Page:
How to get out of a real estate contract
Buying a home is exciting, but it can also be scary. Many people get nervous signing on the dotted line of a real estate contract. What if something completely unexpected happens – you get cold feet, you suffer an unexpected financial set back, or have to move out of the area for work? This article will go through various strategies you might use to get out of a real estate contract
Know what contingencies are in your contract
Like all contracts, the devil is in the details. The language in the contract that you sign will determine what your options are in backing out. Most all real estate contracts have contingencies such as, the ability of the buyer to get a mortgage, whether the inspection turns up favorable results, and others. In markets where the seller has more power, such as in very competitive markets, contracts may have less contingencies. In markets where homes don’t sell too quickly and their isn’t as much demand, the buyer has more power and may be able to get more contingencies.
A good example of how demand changes contracts is that recently in San Francisco, a particularly in demand market, buyers sometimes had to go into contract without even an inspection. Meaning, there would be no “out” for the buyer if the home was found to have major problems.
Here are a number of common contingencies that you can find in many real estate contracts. If the reason you need to back out is related to one of these, then you may be able to get your full deposit back.
Not being able to get a mortgage
Most real estate contracts have a mortgage contingency, in other words, if you are unable to get a mortgage in a specified timeframe, you would get your full deposit back. If you have a financial setback where you don’t feel comfortable buying a home after you’ve signed a contract, that same financial setback could be raised with your loan officer and allow you to not qualify for a mortgage, which would get you out of your contract.
Issues uncovered during a home inspection
Most contracts have a contingency for finding issues with the quality of the home. When you are buying a home, you may assume that the house is in good working order, with all components, foundation, roof, etc. solid and operational. However, there are often issues found during an inspection, as homes are complicated with many potential issues. You may find, for example, that certain aspects of the home might not be up to code, such as, a deck that was not built properly or outlets that aren’t appropriate for the room or use.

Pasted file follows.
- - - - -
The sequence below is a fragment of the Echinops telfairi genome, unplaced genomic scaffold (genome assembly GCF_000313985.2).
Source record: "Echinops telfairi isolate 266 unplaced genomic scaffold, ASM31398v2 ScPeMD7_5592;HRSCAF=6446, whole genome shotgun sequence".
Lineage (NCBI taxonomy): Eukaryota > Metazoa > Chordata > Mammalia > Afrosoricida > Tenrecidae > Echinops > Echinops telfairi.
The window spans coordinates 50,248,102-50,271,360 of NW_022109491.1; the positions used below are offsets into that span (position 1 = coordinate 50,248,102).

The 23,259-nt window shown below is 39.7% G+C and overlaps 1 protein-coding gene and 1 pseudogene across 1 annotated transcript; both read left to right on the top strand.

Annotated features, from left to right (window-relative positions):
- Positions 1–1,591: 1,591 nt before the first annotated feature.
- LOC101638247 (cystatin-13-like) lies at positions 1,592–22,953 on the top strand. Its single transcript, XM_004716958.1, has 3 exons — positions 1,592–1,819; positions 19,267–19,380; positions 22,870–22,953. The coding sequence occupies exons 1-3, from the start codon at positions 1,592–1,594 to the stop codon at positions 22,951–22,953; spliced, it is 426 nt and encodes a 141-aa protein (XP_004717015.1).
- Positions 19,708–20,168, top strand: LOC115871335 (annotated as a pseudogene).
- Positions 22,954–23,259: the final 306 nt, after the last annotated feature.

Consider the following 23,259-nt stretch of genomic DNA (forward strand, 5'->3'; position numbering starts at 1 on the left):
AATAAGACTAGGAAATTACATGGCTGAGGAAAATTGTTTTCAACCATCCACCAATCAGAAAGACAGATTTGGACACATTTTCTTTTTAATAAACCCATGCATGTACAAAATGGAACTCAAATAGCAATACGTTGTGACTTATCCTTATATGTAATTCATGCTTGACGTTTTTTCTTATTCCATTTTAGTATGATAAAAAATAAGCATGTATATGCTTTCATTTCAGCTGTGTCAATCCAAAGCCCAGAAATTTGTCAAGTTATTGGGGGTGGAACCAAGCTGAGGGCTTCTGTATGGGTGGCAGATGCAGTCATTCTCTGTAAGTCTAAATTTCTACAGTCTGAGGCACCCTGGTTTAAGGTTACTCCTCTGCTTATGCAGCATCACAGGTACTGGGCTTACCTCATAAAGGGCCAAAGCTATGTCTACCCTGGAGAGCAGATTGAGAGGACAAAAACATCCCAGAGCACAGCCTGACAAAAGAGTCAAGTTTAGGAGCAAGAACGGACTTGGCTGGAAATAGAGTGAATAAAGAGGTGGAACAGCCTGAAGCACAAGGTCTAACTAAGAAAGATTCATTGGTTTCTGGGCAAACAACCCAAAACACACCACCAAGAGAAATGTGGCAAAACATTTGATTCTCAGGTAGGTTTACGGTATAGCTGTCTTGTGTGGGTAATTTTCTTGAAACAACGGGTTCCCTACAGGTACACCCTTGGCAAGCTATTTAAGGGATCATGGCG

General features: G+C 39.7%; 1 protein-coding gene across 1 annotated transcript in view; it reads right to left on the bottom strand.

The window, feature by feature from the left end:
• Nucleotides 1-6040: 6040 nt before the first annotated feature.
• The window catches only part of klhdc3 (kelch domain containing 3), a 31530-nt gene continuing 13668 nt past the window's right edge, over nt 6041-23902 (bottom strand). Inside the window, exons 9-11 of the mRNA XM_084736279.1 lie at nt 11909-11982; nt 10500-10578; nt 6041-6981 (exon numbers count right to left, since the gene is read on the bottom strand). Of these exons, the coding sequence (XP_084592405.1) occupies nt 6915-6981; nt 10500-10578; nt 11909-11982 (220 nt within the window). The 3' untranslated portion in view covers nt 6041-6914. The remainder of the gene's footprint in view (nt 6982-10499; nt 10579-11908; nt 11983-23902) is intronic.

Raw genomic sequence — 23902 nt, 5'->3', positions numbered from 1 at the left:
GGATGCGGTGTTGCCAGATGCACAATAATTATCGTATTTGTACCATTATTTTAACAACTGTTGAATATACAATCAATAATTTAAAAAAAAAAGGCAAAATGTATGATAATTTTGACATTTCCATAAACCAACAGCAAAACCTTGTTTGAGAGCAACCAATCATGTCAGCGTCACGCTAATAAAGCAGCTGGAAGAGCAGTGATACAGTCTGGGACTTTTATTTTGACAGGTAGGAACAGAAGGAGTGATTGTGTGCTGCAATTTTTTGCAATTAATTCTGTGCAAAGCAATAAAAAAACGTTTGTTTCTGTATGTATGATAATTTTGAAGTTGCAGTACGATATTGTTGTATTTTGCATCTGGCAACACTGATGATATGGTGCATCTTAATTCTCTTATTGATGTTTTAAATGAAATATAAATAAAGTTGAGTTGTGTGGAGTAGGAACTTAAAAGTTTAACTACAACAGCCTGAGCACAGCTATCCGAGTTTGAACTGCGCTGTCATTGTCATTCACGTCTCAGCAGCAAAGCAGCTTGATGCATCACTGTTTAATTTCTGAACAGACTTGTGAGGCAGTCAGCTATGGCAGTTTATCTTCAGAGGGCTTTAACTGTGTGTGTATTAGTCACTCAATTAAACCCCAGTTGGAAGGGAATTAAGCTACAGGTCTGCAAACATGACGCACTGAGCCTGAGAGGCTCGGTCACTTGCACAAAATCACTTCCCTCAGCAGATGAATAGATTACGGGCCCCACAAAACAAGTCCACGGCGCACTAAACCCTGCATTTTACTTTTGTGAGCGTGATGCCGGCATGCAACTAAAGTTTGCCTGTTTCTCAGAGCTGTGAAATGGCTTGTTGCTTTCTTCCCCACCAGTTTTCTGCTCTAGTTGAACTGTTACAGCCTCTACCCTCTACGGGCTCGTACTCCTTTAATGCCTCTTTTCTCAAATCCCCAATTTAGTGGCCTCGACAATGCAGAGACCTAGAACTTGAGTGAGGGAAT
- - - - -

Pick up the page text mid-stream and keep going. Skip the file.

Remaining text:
It’s a good idea to have a very thorough home inspection, and a thorough home inspection often turns up issues. If you are needing to get out of a real estate contract, issues uncovered during a home inspection could do the trick.
Your home appraises lower than expected
Most people need to have the home they are buying appraise at the right value in order to get a mortgage. If your home appraises too low, meaning that the bank won’t lend you as much money as expected, this may prevent you from getting a mortgage, and will also get you out of your real estate contract, assuming you have a mortgage contingency in your contract.
Repairs not completed on time
If, during the inspection, you identify issues that the seller needs to fix, there is usually a contingency in your real estate contract that states when the repairs will need to be completed by. If they are not completed within the timeframe, this would give a buyer the ability to get out of the contract.
Needing to sell your home before closing on a new one
Some buyers are able to weave into their real estate contracts that they must have sold their current home before they close on the new purchase. Normally, there is a timeframe for the selling of the buyer’s home. If the time period expires without the home being sold, then the buyer is able to exit the contract with no consequences and get their full deposit back. If you have a contingency in your contract that says you have to sell your home first, not selling your home successfully would be a reasonable way to get out of your real estate contract!
Not approving of HOA rules
Some real estate contracts have contingencies related to the homeowners’ association rules. If this is the case and you sign the real estate contract and find out the HOA rules contain a deal breaker for you, then you should be able to get out of your contract.
What happens when you don’t have a good reason to exit the contract?
If there are no contingencies in your contract that you can use to get out of your real estate contract, then you may be on the hook for the full deposit. But, it’s best to consult with a real estate attorney because in some states, the amount the seller can retain of a deposit is capped at a certain percentage of the purchase price. With an attorney who knows your local laws, you may be able to brainstorm a way out.
Talk to the sellers
If you want to get out of your real estate contract but there’s no legal way to do it available to you, talk to the sellers! Describe your predicament. They could decide to let you out of the contract simply because they are understanding. And, who knows? Maybe they developed seller’s remorse an also want to get out of the contract to sell it to you. Have a conversation!